Use Caution When Spending Hundreds Of Thousands Of Dollars On Star Wars Props

This lightsaber was about to be sold for hundreds of thousands of dollars, but it got pulled from the auction. (Photo: Profiles in History)

There is no more desirable collectible for a fan than owning a prop from their favourite movie. And when a movie is as popular as Star Wars, props can go for insane amounts of money. However, that also means people can be arseholes and make fakes, so you want to be extra sure it’s the real thing before buying, or selling, what’s being touted as an authentic prop.

This week, Profiles in History, a well-regarded auction house for Hollywood memorabilia, wasn’t sure. It was set to auction off a Luke Skywalker lightsaber from Star Wars Episode IV: A New Hope — a prop said to be one of five used on the set, designed by set decorator Roger Christian, and complete with a letter of authenticity from Christian.

Now, for a Star Wars fan? That’s pretty much as good as it gets, so obviously the media began picking up on it. The prop was expected to sell north of $200,000.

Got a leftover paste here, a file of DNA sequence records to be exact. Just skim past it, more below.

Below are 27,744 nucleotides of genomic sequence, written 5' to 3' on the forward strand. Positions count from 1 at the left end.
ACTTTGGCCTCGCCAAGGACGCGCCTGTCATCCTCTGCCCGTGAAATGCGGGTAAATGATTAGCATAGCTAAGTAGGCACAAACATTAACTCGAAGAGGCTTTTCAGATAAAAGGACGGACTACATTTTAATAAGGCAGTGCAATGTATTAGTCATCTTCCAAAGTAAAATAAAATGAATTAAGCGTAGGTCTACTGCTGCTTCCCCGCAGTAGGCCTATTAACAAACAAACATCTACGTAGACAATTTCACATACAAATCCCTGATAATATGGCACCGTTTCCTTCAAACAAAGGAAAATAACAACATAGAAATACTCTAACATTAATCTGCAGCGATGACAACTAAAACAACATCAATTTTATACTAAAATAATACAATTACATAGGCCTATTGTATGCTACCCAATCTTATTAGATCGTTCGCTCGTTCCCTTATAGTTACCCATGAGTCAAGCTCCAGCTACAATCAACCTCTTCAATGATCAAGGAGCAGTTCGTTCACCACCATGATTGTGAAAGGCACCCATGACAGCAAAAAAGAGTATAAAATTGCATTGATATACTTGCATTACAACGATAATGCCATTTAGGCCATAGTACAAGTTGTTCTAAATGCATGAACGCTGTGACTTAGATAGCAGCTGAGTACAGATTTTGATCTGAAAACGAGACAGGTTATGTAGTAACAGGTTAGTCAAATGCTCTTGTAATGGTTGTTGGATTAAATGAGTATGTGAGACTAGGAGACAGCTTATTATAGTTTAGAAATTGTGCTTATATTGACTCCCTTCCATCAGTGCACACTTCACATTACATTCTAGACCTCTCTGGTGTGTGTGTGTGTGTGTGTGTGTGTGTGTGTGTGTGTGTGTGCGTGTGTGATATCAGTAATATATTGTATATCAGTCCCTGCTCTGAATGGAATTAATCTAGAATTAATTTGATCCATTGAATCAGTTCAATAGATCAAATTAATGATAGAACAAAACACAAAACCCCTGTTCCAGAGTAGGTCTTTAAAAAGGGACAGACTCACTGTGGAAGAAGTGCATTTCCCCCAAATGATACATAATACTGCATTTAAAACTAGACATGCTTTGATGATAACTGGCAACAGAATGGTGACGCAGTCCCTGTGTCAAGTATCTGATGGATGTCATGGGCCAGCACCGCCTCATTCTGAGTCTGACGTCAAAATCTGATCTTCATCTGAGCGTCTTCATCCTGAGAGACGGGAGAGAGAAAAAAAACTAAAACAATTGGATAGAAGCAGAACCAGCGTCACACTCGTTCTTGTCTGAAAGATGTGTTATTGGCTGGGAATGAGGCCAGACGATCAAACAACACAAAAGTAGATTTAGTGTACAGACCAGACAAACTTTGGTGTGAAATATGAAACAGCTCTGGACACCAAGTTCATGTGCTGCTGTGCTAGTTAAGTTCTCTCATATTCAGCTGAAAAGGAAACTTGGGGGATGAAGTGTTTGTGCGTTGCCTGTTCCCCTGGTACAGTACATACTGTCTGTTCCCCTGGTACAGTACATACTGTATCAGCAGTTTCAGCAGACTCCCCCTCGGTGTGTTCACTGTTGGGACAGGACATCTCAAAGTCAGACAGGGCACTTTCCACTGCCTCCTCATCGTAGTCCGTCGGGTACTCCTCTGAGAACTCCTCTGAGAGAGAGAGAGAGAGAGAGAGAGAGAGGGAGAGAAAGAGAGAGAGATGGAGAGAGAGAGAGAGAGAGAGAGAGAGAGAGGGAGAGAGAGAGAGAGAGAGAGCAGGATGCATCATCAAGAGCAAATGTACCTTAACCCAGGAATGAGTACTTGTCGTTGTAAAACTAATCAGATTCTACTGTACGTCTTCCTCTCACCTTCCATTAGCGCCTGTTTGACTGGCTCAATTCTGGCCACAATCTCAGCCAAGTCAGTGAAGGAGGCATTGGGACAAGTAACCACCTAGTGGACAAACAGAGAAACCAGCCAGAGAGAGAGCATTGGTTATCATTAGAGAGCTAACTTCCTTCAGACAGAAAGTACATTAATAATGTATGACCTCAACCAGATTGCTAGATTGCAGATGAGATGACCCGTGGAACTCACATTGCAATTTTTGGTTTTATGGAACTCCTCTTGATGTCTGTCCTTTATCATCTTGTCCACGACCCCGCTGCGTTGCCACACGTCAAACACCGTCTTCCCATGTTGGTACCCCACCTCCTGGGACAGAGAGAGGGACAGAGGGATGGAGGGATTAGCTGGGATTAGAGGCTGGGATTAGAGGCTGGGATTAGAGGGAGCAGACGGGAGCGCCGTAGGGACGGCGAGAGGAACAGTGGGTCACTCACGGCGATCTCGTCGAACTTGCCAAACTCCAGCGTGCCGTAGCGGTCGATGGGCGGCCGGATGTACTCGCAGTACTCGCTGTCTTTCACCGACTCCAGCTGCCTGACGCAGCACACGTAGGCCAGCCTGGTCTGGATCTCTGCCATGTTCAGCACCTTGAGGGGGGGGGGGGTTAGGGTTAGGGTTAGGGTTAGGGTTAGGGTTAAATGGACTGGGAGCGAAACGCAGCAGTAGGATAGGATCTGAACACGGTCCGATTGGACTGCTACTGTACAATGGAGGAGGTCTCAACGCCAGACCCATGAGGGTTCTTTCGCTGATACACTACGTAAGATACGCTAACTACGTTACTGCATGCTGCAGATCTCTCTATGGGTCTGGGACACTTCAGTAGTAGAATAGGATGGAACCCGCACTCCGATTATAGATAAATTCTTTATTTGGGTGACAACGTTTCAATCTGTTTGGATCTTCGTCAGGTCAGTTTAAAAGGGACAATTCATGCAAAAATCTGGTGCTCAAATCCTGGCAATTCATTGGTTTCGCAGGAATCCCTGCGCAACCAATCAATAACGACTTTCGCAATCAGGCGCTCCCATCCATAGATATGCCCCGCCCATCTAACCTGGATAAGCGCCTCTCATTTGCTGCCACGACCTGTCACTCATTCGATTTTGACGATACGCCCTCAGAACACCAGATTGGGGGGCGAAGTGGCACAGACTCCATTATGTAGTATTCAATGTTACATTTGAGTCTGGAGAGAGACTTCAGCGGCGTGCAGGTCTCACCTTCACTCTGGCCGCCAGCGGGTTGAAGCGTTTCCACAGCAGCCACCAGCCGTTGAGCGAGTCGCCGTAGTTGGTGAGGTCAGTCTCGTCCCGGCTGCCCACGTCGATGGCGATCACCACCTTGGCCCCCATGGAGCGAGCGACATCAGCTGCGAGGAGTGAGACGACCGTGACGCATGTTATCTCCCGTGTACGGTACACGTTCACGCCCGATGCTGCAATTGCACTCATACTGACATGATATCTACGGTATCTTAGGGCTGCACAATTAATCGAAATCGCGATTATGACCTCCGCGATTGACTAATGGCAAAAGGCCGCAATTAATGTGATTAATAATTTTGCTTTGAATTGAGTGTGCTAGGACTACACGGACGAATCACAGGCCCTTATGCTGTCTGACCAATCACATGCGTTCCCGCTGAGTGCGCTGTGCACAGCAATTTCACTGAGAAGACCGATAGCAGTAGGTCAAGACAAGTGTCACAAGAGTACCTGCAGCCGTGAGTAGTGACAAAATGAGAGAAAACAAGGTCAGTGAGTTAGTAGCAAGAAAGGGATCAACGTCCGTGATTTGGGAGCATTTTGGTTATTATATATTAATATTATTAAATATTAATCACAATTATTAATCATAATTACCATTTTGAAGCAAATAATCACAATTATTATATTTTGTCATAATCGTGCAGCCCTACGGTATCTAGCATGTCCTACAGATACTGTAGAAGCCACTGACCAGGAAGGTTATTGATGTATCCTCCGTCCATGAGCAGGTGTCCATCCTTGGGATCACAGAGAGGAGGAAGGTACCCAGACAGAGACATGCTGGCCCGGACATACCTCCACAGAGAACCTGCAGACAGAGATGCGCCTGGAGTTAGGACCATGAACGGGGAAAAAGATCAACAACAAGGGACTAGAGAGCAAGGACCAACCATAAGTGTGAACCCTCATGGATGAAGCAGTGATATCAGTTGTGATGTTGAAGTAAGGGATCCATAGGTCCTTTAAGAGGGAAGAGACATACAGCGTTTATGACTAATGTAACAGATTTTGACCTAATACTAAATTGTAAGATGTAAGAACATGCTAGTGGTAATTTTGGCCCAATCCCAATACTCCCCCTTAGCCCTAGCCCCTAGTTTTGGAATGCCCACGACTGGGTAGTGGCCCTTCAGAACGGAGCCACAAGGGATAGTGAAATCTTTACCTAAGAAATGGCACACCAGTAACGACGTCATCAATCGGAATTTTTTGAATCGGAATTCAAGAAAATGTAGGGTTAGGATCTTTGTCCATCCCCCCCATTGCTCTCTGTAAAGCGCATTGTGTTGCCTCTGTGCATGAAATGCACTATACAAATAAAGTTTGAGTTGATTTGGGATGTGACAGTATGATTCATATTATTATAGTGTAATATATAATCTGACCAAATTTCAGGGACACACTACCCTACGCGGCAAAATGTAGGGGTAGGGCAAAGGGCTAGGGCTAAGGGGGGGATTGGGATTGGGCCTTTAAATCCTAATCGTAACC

Things took a turn Monday, however, when Profiles announced it had pulled the lightsaber from the auction, according to Reuters.

“In light of conflicting information regarding the origin of Roger Christian’s Lightsaber, Profiles in History has decided to withdraw the piece from this auction until Mr. Christian can clear up the inconsistencies that have been brought to our attention,” Joe Maddalena, the chief executive for Profiles in History, said in a statement.

Reuters was unable to get a statement from Christian. However, this story has an odd twist.

Last week, Luke Skywalker himself, Mark Hamill, called this very item into question on his Twitter.

Which, of course, is true. This isn’t the first lightsaber to be sold at auction (and not the first to be sold by Profiles in History, in fact), but it was odd anyway. Christian then responded to Hamill’s tweet.

OK. Hamill then responded.

In the end, it seemed to be a very cordially-resolved miscommunication between icons—but what happened here, exactly? We don’t know. But obviously if you are going to spend that kind of money, you better be sure. And Profiles in History, obviously, was not.

Even without the lightsaber, the auction still has some amazing stuff in it and is going on today. Read more about it here.

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